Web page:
Intel’s Rocket Lake chip will be released next month. Although we don’t know the price of the chip is still a lot, we have seen several different loopholes, which indicates that Intel will use its 11th-generation CPU series to increase prices.
MilwaukeePC briefly released a set of 14 Rocket Lake SKUs and price tags, and then deleted them again. This is not a great list. As always, please remember that all rumored pricing should include a large amount of table salt until it is confirmed:
The price of Core i9-11900K has risen by 100 dollars, the price on 11900KF has risen by 105 dollars, and the price of Core i9-11900 has risen by 50 dollars. Cheaper chips, such as Core i7-11700, will also increase by 60-70 dollars. Even the price of the Core i5-11500 is said to be US$234, while the current list price is US$202.
Unfortunately, for anyone who wants Intel to lower prices to better compete with AMD, the company has decided to increase prices. Economically, this makes sense. In fact, AMD delivered every CPU it could manufacture, but due to TSMC’s capacity limitations, its market share was lost to Intel. If Intel thinks it can sell every CPU it can manufacture, then there is no reason not to charge as much as possible.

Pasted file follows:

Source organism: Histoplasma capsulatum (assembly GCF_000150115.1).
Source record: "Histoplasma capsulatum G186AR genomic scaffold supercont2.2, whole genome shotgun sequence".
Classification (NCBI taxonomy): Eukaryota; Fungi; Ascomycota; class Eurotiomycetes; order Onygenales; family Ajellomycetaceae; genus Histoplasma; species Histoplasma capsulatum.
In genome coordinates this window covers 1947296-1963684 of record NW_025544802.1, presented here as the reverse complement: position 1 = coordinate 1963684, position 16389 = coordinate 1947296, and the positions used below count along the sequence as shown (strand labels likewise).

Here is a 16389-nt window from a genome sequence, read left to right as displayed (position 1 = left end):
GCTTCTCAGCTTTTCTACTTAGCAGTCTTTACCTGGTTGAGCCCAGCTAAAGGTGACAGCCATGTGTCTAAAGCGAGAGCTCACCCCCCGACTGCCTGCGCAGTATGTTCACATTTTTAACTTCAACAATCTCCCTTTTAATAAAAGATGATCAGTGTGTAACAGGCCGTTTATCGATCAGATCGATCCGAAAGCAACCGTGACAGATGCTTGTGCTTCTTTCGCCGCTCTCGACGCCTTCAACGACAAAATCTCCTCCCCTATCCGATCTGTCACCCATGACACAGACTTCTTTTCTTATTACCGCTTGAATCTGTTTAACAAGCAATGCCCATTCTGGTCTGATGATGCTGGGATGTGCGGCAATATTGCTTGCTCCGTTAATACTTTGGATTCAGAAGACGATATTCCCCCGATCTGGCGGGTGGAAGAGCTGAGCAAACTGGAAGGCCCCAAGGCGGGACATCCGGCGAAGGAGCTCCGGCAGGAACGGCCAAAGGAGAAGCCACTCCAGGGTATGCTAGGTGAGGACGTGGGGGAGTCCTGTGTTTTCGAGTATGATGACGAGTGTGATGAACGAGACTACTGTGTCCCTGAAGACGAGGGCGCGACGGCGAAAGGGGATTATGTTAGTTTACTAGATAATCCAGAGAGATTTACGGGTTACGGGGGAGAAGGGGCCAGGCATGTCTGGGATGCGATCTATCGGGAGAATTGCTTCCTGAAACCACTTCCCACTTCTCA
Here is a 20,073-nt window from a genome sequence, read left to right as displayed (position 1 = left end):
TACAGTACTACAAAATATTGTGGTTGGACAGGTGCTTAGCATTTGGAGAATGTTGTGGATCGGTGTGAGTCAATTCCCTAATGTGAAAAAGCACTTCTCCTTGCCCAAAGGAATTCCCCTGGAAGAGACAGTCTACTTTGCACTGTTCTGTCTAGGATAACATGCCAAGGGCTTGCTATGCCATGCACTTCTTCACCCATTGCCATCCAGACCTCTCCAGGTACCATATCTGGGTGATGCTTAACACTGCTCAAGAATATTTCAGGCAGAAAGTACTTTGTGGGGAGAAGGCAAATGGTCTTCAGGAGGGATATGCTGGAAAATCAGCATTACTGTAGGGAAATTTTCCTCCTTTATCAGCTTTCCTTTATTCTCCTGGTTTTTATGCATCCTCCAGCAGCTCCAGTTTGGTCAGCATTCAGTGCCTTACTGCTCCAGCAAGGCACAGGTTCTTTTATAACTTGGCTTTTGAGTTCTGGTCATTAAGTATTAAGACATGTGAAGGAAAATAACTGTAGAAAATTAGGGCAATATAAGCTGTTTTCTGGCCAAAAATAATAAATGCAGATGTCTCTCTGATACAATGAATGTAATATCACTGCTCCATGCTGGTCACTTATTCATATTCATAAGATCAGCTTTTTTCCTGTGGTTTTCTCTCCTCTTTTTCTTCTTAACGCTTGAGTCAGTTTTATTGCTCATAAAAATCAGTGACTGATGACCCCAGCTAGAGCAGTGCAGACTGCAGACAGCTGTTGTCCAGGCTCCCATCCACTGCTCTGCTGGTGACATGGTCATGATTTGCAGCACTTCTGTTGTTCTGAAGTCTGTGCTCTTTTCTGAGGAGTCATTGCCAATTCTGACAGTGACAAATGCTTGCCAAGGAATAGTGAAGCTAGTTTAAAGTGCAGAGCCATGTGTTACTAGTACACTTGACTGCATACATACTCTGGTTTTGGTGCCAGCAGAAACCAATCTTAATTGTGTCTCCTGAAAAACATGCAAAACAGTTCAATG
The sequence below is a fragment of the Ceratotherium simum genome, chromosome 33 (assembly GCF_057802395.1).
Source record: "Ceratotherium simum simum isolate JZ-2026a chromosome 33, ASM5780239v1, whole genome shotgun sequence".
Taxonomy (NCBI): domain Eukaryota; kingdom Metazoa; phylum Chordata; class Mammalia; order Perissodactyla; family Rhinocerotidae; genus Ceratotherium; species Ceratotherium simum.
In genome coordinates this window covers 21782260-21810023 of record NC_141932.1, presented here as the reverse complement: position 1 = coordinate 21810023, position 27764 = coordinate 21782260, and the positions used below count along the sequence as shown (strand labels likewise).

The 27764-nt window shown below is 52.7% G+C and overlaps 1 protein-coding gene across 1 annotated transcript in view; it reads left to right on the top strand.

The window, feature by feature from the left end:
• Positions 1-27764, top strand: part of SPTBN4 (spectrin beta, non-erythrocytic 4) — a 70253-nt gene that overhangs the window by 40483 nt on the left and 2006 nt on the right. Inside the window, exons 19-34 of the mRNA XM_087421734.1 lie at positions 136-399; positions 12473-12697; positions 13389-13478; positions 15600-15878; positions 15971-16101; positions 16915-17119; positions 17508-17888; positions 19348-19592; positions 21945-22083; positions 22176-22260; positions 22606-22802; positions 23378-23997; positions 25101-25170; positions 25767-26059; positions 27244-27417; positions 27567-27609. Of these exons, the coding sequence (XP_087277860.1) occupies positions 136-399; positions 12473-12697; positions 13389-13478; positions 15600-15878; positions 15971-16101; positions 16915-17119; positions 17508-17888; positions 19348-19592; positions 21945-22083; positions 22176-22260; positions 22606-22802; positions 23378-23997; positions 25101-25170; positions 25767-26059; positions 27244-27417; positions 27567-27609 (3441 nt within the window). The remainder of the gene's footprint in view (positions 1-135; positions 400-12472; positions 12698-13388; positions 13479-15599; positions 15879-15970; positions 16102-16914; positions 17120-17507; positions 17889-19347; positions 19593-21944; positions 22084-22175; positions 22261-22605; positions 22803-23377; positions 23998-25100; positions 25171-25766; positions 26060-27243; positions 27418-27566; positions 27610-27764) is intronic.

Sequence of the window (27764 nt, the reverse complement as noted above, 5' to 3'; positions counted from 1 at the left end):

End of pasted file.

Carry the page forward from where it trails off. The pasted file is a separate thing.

Intel’s price increase will only hurt Intel, which makes AMD a better choice. If you can’t buy an AMD CPU, it is not a better choice. Nowadays, it is difficult to find CPUs like 5800X, 5900X and 5950X, and when they appear, their prices are much higher than MSRP. This reduces the risk that Intel assumes when it raises prices.
Of course, this is not a good thing for a PC manufacturing year that already looks very bad. Although the situation may not be as bad as expected (for example, at this time last year, analysts expected a severe decline in PCs in 2020), for now, there is little hope of improvement. The chip shortage is now expected to continue between the end of July and the end of this year. No one can tell when you can buy RTX, RDNA2 or Ryzen 5000 CPU. No one knows when the PlayStation 5 or Xbox Series S|X can be reliably stored.
On the surface, this move is not good for Intel. The suggested retail price of the 5800X is US$449, far below Intel’s US$599 target for the Core i9-11900K. Given that the prices people pay today have nothing to do with MSRP, it is impossible to know how this will fluctuate.
The last thing we need to pay attention to.A kind Recent analysis The power behavior of Intel desktop CPUs suggests that there is no point in buying expensive K-class CPUs if you don’t plan to overclock. By default, your 65W CPU will show the same clock behavior as higher power (and higher cost) CPUs, unless you take steps to force the motherboard to maintain this TDP limit.
Don’t buy a 65W chip, thinking that the heat limit will be respected without manual UEFI adjustments, but don’t expect it to be much slower than the more powerful models.
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